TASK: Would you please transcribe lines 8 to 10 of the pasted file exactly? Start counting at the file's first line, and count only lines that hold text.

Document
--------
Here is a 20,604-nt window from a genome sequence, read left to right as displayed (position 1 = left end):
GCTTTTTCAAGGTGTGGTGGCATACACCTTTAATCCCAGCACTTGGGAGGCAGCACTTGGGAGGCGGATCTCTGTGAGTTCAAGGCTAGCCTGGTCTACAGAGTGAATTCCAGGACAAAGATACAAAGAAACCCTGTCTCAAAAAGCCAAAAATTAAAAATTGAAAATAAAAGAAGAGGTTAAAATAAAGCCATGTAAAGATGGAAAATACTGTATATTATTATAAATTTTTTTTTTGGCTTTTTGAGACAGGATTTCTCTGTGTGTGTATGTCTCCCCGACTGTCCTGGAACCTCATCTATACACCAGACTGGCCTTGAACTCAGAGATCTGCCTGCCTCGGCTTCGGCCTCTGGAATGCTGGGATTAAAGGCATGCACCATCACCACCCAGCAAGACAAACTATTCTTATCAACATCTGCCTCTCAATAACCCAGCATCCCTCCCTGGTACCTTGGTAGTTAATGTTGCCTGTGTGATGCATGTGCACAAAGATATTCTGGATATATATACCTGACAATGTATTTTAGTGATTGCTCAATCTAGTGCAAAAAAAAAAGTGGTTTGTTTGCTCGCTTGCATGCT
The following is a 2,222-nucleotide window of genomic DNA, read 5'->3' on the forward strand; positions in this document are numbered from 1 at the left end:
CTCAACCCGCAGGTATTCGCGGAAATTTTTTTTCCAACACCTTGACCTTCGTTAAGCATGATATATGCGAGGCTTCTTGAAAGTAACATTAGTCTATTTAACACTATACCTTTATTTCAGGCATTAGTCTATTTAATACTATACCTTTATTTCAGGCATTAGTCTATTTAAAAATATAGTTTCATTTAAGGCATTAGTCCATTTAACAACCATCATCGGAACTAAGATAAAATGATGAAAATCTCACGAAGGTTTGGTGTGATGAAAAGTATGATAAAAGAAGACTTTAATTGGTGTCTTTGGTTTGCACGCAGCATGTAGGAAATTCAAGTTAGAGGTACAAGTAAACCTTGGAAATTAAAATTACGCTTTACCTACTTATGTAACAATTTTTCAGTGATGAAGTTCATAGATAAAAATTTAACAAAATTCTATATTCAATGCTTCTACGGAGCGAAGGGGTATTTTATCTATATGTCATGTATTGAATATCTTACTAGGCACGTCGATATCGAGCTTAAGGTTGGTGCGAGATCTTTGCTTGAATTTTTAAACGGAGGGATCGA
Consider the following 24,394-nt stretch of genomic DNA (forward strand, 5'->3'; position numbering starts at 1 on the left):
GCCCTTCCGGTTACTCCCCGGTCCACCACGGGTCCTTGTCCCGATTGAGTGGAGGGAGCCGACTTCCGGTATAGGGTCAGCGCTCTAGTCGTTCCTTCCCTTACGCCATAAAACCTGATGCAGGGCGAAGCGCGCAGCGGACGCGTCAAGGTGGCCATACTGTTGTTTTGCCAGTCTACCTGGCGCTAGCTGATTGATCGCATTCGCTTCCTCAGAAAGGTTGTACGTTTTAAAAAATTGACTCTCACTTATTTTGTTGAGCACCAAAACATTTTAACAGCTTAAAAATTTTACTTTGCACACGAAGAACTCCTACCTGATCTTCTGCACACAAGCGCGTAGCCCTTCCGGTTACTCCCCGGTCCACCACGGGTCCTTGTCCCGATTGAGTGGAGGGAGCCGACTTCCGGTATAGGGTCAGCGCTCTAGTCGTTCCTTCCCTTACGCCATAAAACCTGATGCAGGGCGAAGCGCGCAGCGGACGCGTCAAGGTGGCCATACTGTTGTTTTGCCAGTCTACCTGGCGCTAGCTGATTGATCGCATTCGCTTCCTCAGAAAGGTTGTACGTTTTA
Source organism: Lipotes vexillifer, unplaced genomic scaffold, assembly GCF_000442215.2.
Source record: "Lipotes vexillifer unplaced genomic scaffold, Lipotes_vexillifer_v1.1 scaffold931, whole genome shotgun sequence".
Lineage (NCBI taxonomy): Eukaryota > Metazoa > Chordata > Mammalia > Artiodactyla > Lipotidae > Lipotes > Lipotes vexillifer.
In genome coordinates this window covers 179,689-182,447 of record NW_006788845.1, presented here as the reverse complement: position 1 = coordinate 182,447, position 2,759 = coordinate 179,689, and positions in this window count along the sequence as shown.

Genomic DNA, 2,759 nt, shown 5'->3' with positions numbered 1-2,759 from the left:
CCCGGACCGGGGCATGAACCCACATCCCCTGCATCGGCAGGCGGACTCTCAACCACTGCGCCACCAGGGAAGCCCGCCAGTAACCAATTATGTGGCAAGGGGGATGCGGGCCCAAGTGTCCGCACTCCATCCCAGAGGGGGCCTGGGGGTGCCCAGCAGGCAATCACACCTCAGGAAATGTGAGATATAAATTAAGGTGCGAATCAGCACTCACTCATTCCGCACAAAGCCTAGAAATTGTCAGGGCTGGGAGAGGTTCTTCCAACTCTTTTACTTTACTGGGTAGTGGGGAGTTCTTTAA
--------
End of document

Source record: "Lipotes vexillifer unplaced genomic scaffold, Lipotes_vexillifer_v1.1 scaffold931, whole genome shotgun sequence".
Lineage (NCBI taxonomy): Eukaryota > Metazoa > Chordata > Mammalia > Artiodactyla > Lipotidae > Lipotes > Lipotes vexillifer.
In genome coordinates this window covers 179,689-182,447 of record NW_006788845.1, presented here as the reverse complement: position 1 = coordinate 182,447, position 2,759 = coordinate 179,689, and positions in this window count along the sequence as shown.